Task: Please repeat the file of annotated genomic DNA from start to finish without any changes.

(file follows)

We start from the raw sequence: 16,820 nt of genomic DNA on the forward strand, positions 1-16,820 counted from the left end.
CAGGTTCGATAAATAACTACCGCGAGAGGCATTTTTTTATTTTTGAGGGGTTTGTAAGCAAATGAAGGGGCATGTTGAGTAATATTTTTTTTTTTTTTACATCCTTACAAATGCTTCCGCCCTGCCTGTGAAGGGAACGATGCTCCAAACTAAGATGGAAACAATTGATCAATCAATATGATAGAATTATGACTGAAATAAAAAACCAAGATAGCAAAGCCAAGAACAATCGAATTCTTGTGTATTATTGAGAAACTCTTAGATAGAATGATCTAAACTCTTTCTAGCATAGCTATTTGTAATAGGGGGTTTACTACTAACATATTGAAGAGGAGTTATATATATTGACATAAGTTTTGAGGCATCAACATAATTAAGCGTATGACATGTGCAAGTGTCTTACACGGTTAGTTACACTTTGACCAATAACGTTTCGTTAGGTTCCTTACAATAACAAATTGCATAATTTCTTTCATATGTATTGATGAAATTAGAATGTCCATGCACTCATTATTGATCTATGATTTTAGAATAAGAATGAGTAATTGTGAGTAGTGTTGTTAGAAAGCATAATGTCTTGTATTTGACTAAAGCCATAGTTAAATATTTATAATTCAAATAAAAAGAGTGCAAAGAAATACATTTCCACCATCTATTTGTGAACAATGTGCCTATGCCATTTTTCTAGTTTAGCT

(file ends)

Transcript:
We start from the raw sequence: 16,820 nt of genomic DNA on the forward strand, positions 1-16,820 counted from the left end.
CAGGTTCGATAAATAACTACCGCGAGAGGCATTTTTTTATTTTTGAGGGGTTTGTAAGCAAATGAAGGGGCATGTTGAGTAATATTTTTTTTTTTTTTACATCCTTACAAATGCTTCCGCCCTGCCTGTGAAGGGAACGATGCTCCAAACTAAGATGGAAACAATTGATCAATCAATATGATAGAATTATGACTGAAATAAAAAACCAAGATAGCAAAGCCAAGAACAATCGAATTCTTGTGTATTATTGAGAAACTCTTAGATAGAATGATCTAAACTCTTTCTAGCATAGCTATTTGTAATAGGGGGTTTACTACTAACATATTGAAGAGGAGTTATATATATTGACATAAGTTTTGAGGCATCAACATAATTAAGCGTATGACATGTGCAAGTGTCTTACACGGTTAGTTACACTTTGACCAATAACGTTTCGTTAGGTTCCTTACAATAACAAATTGCATAATTTCTTTCATATGTATTGATGAAATTAGAATGTCCATGCACTCATTATTGATCTATGATTTTAGAATAAGAATGAGTAATTGTGAGTAGTGTTGTTAGAAAGCATAATGTCTTGTATTTGACTAAAGCCATAGTTAAATATTTATAATTCAAATAAAAAGAGTGCAAAGAAATACATTTCCACCATCTATTTGTGAACAATGTGCCTATGCCATTTTTCTAGTTTAGCT